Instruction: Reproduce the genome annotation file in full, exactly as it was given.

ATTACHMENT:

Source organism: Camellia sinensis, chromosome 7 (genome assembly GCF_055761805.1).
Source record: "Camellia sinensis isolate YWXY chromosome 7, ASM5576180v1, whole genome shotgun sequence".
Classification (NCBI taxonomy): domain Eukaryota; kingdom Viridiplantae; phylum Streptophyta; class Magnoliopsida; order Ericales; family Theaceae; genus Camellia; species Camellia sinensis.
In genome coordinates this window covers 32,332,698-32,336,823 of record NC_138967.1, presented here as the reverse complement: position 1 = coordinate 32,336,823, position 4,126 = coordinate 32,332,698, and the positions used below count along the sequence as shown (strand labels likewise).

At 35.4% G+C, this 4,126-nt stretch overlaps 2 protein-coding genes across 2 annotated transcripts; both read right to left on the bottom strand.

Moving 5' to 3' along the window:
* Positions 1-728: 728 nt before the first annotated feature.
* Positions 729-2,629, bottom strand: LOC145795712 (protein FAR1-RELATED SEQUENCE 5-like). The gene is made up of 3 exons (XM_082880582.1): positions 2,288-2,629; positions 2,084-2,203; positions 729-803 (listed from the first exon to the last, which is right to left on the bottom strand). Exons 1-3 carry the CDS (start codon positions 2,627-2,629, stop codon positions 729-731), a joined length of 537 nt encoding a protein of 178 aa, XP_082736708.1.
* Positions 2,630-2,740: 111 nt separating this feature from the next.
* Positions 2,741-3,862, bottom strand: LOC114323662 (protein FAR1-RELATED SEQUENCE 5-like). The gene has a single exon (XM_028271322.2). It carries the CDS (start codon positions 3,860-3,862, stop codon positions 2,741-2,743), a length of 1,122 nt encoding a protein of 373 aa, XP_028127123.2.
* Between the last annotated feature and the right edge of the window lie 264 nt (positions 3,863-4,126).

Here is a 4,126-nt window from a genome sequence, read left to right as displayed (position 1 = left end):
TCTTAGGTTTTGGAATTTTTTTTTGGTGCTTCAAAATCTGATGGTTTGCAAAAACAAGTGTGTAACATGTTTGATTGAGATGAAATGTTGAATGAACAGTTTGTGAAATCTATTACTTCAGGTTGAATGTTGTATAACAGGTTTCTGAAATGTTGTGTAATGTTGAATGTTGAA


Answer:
Source organism: Camellia sinensis, chromosome 7 (genome assembly GCF_055761805.1).
Source record: "Camellia sinensis isolate YWXY chromosome 7, ASM5576180v1, whole genome shotgun sequence".
Classification (NCBI taxonomy): domain Eukaryota; kingdom Viridiplantae; phylum Streptophyta; class Magnoliopsida; order Ericales; family Theaceae; genus Camellia; species Camellia sinensis.
In genome coordinates this window covers 32,332,698-32,336,823 of record NC_138967.1, presented here as the reverse complement: position 1 = coordinate 32,336,823, position 4,126 = coordinate 32,332,698, and the positions used below count along the sequence as shown (strand labels likewise).

At 35.4% G+C, this 4,126-nt stretch overlaps 2 protein-coding genes across 2 annotated transcripts; both read right to left on the bottom strand.

Moving 5' to 3' along the window:
* Positions 1-728: 728 nt before the first annotated feature.
* Positions 729-2,629, bottom strand: LOC145795712 (protein FAR1-RELATED SEQUENCE 5-like). The gene is made up of 3 exons (XM_082880582.1): positions 2,288-2,629; positions 2,084-2,203; positions 729-803 (listed from the first exon to the last, which is right to left on the bottom strand). Exons 1-3 carry the CDS (start codon positions 2,627-2,629, stop codon positions 729-731), a joined length of 537 nt encoding a protein of 178 aa, XP_082736708.1.
* Positions 2,630-2,740: 111 nt separating this feature from the next.
* Positions 2,741-3,862, bottom strand: LOC114323662 (protein FAR1-RELATED SEQUENCE 5-like). The gene has a single exon (XM_028271322.2). It carries the CDS (start codon positions 3,860-3,862, stop codon positions 2,741-2,743), a length of 1,122 nt encoding a protein of 373 aa, XP_028127123.2.
* Between the last annotated feature and the right edge of the window lie 264 nt (positions 3,863-4,126).

Here is a 4,126-nt window from a genome sequence, read left to right as displayed (position 1 = left end):
TCTTAGGTTTTGGAATTTTTTTTTGGTGCTTCAAAATCTGATGGTTTGCAAAAACAAGTGTGTAACATGTTTGATTGAGATGAAATGTTGAATGAACAGTTTGTGAAATCTATTACTTCAGGTTGAATGTTGTATAACAGGTTTCTGAAATGTTGTGTAATGTTGAATGTTGAA